I always get a kick out of the financial and personal advice given in mainstream financial and business magazines such as Money, Kiplinger, and Forbes. The advice can usually be paraphrased as “Here is how to do things 3% better than the average thoughtless drone sitting in the cubicle next to you.” ** And the early retirement articles are the worst, because their definition of “early retirement” usually means retiring before turning 60. So I thought it would be fun to take a completely random article about early retirement from one of these websites and see how it compares to an genuine early retirement (before turning 40).
(**) I suppose this makes sense, though, since most of the authors are experts in journalism rather than in the topic they are writing about. Unlike blogs, where often the author is not so good at the journalism piece, but they are more likely to be experts and passionate about the topic they write about.
So I googled “Forbes early retirement” and found this article which is written as a contrarian piece against early retirement. Fair enough, I’m up for a debate, so let’s break down their top 10 list one at a time.
1. Easier access to retirement accounts
Technically, this is true. After 59.5 years, it certainly is easier to gain access to your 401k and IRA accounts. But the details of this in the Forbes article is absolutely wrong. They state that you can’t access money in your 401k until you are at least 55 without a penalty. This is untrue, you can move that money into a Roth IRA, sit on it for 5 years, then pull the original money out (not the gains) penalty free (you do have to pay taxes, of course). You can also use the 72(t) rule to withdrawal money. With the 72(t) rule, with $500K in retirement accounts, you could pull out about $10K-$15K per year up until age 60, at which point you gain full access. There are, of course, negatives to using the 72(t) rule, but that’s beyond the scope of this debate.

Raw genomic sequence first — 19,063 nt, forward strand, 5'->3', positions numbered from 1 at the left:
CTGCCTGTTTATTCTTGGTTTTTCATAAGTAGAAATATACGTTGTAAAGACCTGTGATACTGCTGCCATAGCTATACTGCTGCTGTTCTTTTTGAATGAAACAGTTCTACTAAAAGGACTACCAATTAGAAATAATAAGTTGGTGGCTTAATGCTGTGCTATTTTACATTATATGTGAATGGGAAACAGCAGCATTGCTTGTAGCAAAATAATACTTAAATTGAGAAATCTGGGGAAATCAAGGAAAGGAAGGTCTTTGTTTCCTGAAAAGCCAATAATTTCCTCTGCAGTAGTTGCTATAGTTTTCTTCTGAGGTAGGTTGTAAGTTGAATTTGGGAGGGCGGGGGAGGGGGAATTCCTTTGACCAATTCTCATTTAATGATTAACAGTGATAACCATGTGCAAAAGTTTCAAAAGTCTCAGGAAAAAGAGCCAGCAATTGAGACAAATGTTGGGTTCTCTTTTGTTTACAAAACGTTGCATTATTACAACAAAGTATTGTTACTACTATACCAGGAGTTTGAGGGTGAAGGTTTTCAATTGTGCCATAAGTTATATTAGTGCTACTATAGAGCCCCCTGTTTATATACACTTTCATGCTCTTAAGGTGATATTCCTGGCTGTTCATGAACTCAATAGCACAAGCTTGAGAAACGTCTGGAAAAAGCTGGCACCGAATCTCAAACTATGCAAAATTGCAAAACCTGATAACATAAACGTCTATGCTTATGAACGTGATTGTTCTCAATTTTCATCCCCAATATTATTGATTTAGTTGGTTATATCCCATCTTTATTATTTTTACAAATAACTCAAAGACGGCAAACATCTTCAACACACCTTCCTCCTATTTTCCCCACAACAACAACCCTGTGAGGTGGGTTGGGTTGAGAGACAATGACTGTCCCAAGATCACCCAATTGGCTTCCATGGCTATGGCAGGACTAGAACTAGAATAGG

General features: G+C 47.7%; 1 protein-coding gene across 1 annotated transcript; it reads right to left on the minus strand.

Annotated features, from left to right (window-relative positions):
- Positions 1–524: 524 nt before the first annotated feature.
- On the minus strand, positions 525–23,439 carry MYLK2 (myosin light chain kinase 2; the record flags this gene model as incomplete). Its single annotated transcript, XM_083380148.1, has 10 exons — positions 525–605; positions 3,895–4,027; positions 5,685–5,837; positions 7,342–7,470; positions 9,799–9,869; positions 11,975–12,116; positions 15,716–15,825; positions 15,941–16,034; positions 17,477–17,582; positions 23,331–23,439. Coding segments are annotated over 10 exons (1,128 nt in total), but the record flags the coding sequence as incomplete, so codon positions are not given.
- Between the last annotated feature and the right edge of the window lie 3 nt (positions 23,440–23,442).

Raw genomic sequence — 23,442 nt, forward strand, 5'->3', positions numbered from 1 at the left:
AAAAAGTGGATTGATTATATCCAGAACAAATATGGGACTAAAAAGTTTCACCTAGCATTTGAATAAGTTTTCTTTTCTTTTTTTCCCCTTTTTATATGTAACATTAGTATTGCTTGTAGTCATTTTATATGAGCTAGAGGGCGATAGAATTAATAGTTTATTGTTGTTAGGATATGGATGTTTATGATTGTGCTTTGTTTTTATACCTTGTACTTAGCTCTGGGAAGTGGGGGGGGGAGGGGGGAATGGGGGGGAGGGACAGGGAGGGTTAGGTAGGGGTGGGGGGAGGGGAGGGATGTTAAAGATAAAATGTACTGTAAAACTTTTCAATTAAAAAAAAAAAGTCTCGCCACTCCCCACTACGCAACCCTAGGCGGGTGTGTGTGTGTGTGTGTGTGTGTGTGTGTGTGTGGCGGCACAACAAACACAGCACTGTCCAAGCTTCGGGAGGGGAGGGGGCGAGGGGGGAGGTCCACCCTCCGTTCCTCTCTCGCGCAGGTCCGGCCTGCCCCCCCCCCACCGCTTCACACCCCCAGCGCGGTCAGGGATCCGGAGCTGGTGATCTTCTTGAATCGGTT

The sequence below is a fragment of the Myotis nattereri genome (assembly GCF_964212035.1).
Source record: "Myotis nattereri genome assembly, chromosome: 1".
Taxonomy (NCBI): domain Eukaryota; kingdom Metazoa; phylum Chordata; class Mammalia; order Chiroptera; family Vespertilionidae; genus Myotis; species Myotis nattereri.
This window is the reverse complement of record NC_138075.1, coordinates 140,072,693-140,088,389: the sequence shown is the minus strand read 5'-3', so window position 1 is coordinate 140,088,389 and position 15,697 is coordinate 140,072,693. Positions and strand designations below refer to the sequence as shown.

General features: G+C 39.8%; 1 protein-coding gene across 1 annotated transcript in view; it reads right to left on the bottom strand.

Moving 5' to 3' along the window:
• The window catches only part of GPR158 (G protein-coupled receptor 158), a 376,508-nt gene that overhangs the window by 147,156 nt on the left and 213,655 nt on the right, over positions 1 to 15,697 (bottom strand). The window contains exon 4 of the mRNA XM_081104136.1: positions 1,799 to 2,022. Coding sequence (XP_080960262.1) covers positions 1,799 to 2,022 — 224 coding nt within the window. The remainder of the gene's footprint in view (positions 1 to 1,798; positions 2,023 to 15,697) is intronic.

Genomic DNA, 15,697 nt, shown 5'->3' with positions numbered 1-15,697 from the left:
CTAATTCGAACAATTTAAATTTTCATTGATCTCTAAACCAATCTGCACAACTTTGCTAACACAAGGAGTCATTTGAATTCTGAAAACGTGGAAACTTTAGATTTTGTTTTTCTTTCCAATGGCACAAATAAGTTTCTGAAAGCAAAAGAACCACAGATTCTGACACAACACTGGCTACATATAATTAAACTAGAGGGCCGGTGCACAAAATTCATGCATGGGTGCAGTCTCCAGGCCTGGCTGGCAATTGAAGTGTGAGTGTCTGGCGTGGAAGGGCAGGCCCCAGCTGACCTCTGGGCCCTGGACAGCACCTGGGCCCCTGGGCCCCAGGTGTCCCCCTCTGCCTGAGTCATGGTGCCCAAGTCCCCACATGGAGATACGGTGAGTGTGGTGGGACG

The author also seems to rely on an assumption that the vast majority of savings are in tax-sheltered accounts. However, for many people with high incomes, they could easily be maxing out their 401K and still have enough left over to be saving in taxable accounts. For me, over 60% of my savings are in taxable accounts, which most likely makes early withdrawal from my IRA irrelevant.
2. More Savings
Of course, this is true. If you work longer, you’ll save more. But the author hasn’t considered the marginal utility of money. Once you have enough money saved, there’s no need for more. In other words, it’s not about having more, it’s about having enough. And enough is usually far less than people think if they are creative, and adventurous. Besides, this is just another way of saying “you need to have enough money to retire” much like #1 above.
3. Buy stocks low
Here, the author makes a pair of bad assumptions. First, she assumes stocks are at a low point on a cycle. But making a retirement decision based on what you think you know about the future market is a very bad idea. Market timing is bad enough with stock purchases, let’s not try to time your retirement with the market.
4. More investment earnings
This is true, of course. The longer you work, the more time you give your investments to grow. But this is really just a duplicate of #2, and my response is the same. Once you have enough to retire and live your desired lifestyle, the additional earnings are irrelevant. So far we are 4 arguments into the article, and they are all different ways of saying “make sure you have enough money before you retire.”
5. Higher Social Security benefits
We’re talking about early retirement, which means you are 20 at least 20 years away from collecting any social security. I would advise against having any dependence on social security, even if you are more optimistic about it’s future than I am.
6. Possibly higher pension benefits
My first rebuttal of this argument is that so few people still have pension benefits. And even if you do work a job that gets a pension, then this is still no different than the previous 5 points about having enough money.
7. Lower health care expenses.
OK Forbes, this is getting ridiculous. All you are talking about is money. Yes, I will concede your point that there are various reasons why working longer has financial benefits. Let’s merge points #1-#7 together as one argument.
8. More home equity